Written byGogona Saikia ·
The move took place amid much discretion, triggering speculation that Pakistan has finally succumbed to global pressure.
This is a dramatic turn of events since less than a month ago, when PM Shahid Khaqan Abbasi insisted there's no case against "Hafiz Saeed sahib."
Hafiz Muhammad Saeed, a UN designated terrorist operating from Pakistan, is allegedly the co-founder of Lashkar-e-Taiba and heads the Jamaat-ud-Dawa, both of which have been declared terrorist organizations by the US.
US supports India's claims that Saeed is responsible for the 26/11 Mumbai attacks and has placed a $10mn bounty on him.
But despite severe allegations, he was released from 297-day house arrest in November.
The US reacted sharply to his release, asking Pakistan to make the "right decision" and take action.
It also suspended more than $1.15bn in security assistance to the South Asian nation, saying Pakistan will get the funds if it shows visible anti-terror measures.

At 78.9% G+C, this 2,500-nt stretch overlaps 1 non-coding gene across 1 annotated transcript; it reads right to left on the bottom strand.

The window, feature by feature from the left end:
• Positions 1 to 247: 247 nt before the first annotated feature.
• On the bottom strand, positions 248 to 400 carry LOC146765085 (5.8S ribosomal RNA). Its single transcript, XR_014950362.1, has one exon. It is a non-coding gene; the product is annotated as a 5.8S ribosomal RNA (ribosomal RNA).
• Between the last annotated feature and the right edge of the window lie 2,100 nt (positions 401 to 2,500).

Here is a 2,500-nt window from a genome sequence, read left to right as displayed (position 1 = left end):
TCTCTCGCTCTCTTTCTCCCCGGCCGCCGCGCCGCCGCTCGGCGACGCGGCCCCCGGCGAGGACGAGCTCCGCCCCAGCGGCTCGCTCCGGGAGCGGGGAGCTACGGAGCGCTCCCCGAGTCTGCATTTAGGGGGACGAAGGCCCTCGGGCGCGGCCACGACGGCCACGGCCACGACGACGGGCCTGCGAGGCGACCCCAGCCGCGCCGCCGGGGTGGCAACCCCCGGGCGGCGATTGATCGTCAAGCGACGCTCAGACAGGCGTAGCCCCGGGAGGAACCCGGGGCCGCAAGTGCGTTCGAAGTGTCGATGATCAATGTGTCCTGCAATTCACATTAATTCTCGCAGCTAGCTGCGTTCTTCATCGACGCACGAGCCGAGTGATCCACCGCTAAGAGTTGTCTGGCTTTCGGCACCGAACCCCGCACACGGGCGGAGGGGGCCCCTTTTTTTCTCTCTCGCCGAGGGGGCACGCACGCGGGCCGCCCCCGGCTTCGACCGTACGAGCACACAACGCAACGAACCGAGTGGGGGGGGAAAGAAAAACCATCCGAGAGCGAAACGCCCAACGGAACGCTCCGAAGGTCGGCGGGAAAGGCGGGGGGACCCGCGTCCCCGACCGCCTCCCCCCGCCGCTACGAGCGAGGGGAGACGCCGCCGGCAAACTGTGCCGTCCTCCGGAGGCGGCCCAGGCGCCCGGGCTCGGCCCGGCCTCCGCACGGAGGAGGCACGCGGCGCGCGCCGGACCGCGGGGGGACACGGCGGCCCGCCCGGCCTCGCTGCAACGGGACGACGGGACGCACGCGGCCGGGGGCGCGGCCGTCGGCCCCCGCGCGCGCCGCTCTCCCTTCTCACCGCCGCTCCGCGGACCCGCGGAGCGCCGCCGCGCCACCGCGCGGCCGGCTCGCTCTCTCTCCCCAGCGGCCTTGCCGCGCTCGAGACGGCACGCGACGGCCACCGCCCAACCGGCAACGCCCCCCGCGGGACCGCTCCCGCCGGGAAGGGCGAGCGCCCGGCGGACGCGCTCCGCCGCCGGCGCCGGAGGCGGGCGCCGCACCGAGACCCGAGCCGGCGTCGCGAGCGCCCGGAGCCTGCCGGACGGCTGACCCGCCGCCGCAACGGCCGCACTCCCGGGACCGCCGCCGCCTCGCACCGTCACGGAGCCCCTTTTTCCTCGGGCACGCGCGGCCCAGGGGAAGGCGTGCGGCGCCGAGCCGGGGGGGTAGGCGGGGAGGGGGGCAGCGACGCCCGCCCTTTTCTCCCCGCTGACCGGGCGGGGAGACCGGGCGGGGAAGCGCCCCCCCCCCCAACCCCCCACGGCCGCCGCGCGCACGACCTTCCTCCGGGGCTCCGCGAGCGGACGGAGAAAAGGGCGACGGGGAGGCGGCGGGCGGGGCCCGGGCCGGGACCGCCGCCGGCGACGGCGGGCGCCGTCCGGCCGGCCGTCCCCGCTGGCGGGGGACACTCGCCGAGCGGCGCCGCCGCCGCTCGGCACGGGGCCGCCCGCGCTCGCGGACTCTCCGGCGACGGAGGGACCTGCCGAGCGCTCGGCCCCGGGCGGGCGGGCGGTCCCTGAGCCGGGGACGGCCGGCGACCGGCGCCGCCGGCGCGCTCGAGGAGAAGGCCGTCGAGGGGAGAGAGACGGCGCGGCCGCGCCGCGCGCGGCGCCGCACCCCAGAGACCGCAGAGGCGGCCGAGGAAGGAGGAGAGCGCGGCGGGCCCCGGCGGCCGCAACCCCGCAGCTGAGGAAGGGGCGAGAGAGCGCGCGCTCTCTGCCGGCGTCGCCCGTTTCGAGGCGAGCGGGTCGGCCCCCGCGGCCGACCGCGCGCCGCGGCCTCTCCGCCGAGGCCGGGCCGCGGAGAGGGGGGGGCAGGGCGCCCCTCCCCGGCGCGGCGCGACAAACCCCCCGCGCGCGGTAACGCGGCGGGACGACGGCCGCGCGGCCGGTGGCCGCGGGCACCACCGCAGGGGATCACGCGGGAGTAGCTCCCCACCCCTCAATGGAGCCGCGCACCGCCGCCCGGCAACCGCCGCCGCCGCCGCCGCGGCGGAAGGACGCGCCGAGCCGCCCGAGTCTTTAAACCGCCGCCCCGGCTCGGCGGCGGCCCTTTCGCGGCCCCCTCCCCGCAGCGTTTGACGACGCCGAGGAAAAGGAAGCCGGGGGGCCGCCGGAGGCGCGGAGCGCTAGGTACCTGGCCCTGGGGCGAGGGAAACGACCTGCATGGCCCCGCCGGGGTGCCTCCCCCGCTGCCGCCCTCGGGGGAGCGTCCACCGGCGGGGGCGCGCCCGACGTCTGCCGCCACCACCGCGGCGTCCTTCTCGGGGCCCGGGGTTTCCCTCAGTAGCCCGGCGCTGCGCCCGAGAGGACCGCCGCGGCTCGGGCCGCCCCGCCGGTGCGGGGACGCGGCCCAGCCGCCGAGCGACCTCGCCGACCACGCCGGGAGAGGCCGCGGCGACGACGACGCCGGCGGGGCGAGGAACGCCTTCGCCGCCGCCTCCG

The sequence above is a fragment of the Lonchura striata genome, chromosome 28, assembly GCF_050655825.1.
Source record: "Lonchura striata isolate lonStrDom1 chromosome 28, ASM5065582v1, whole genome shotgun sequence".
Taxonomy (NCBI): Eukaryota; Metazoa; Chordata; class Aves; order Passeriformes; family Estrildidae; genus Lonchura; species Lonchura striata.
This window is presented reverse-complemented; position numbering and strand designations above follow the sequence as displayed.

After Abbasi's "sahib" remark, the US stepped up the pressure, calling for Saeed's prosecution "to the fullest extent of law."
Amid the constant insistence, Pakistan announced hefty punishment and fines to those providing funds to 72 banned groups including Saeed's JuD.
Imprisonment can last up to 10 years and fines up to rupees 10mn, it warned.
But Saeed responded with a rupees 100mn legal notice to Defense Minister Khurram Dastgir for "defamation," warning him of "criminal proceedings under section 500 of Pakistan Penal Code."
Pakistan has now moved an ordinance for amending the Anti-Terrorism Act to enable authorities to act against individuals and terror outfits banned by UNSC.
Sources said different ministries and departments, including the National Counter Terrorism Authority, were working on it.
After President Mamnoon Hussain's approval, authorities will now be able to seal offices or freeze bank accounts of such outfits.
Meanwhile, Saeed is preparing to contest the 2018 general elections, and has launched a political party called the Milli Muslim League (MML).
Even before recognition by the election commission, MML contested by-elections in Lahore and Peshawar and diverted votes from the ruling PML-N.
If such parties which have fought for Kashmir's "independence" win power, efforts at improving relations with India might be hit.
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